William Josephson writes…..
Five Peace Corps scandals could have benefited from some fact checking, editing and consultation.
The overall impression is that they are characteristic. They are not. They occurred over a very long period of time.
“Scandal” is a misnomer in many of these cases.
The Kate Puzey 2011 murder is so well known that it engendered a congressional reaction, and the Peace Corps’ continuing efforts to develop effective policies that reduce Peace Corps volunteer sexual harassment or worse.
The death of the PCV wife of a Tanganyikan PCV dates to my 1960s time as Peace Corps General Counsel. Not so incidentally, the husband’s verdict was “not proven,” not not guilty. The Scottish system of three verdicts, guilty, not guilty, not proven, was followed there at that time.
The Tonga killing occurred in 1977. Sex would seem to have been a, or the, motive. Tragic it was, scandal?
The subsequent history of the defendant’s release in the States might well qualify as scandalous. But what exactly did the Peace Corps have to do with it? The story says that the State Department promised his mental hospital commitment.
Nick Castle’s death occurred in 2013. The cause of death and whether or not it could have been prevented are unclear. Hardly a scandal.
Not included, but certainly relevant, is the death in 2020 of Comoros volunteer Bernice Heiderman from malaria. That probably could have been prevented if the Peace Corps doctor had properly diagnosed her.
I have previously written in this blog about the Peace Corps’s truly scandalous mishandling of John Peterson in 2019. The Jody Olsen Peace Corps, as far as I know, has never defended, nor even issued an explanation, for its series of violations of long-standing Peace Corps policies, that staff, like volunteers, are not entitled to diplomatic privileges and immunities, nor to any other level of internationally recognized immunities under the Vienna Convention or bilateral treaties or executive agreements between host countries and the United States.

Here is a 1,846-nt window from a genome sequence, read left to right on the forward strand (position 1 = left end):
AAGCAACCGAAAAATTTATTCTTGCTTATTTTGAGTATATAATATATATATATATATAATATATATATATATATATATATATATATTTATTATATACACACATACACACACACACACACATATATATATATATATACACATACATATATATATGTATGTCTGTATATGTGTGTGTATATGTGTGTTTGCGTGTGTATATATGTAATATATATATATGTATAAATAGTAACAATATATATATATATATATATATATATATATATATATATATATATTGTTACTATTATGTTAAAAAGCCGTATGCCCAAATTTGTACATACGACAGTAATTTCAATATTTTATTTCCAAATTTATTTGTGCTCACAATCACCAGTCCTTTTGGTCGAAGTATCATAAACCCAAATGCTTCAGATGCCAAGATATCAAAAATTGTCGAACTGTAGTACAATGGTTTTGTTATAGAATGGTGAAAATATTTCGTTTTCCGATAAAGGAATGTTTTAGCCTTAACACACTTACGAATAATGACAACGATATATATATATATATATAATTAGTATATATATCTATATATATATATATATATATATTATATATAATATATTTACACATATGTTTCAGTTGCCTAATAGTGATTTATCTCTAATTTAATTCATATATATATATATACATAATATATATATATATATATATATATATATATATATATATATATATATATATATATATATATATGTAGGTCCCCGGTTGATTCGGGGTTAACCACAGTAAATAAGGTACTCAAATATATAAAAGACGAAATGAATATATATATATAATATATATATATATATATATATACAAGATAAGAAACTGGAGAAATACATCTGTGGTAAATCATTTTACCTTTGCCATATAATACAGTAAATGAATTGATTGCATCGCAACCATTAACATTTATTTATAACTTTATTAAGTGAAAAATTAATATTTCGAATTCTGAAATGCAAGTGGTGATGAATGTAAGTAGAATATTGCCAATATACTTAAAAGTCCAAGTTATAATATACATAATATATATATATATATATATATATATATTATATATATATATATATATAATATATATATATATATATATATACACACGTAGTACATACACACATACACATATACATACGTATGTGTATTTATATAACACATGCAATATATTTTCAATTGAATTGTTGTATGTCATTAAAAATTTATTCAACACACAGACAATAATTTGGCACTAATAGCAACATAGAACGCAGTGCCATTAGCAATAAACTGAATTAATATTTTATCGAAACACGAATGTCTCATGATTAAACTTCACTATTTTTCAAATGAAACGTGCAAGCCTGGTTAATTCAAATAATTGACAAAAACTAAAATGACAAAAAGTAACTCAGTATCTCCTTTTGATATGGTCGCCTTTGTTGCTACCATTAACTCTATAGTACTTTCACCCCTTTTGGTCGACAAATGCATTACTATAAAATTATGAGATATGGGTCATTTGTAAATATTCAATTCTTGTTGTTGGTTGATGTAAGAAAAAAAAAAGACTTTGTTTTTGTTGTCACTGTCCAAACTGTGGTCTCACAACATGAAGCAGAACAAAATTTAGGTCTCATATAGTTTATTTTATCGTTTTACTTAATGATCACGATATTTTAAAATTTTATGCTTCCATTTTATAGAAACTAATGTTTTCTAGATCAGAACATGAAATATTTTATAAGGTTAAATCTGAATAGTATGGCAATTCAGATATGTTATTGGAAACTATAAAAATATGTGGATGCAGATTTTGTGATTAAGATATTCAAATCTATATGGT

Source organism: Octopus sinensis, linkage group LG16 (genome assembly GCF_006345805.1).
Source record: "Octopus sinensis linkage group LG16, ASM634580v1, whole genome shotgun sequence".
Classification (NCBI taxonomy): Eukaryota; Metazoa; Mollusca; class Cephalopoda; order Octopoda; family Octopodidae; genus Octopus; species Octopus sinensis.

To call for the abolition of the Peace Corps, on the basis of two cases of possibly preventable deaths from medical causes, three cases of volunteer deaths related to sexual assault, one instance of staff vehicular homicide over 61 years seems more than extreme.
On the other hand, the current Peace Corps seems to be marginalizing itself, a handful of volunteers here and there in countries most not clearly central and certainly not due to lack of appropriations.
If the Republicans do well in the midterms, we can be sure that questions will be asked about the disproportionate level of program expenditures compared to appropriated funds.
How can we effectively correct the misleading public record this story creates?
Bill Josephson was the first lawyer to help lay the groundwork for the Peace Corps in February, 1961. Until May 1, he was the only lawyer in the new organization and he thus became the principal author of the President’s Executive order which brought the Peace Corps into existence. After his service to the agency, he would spend his career working at the New York law firm of Fried, Frank, Harris, Shriver & Jacobson LLP.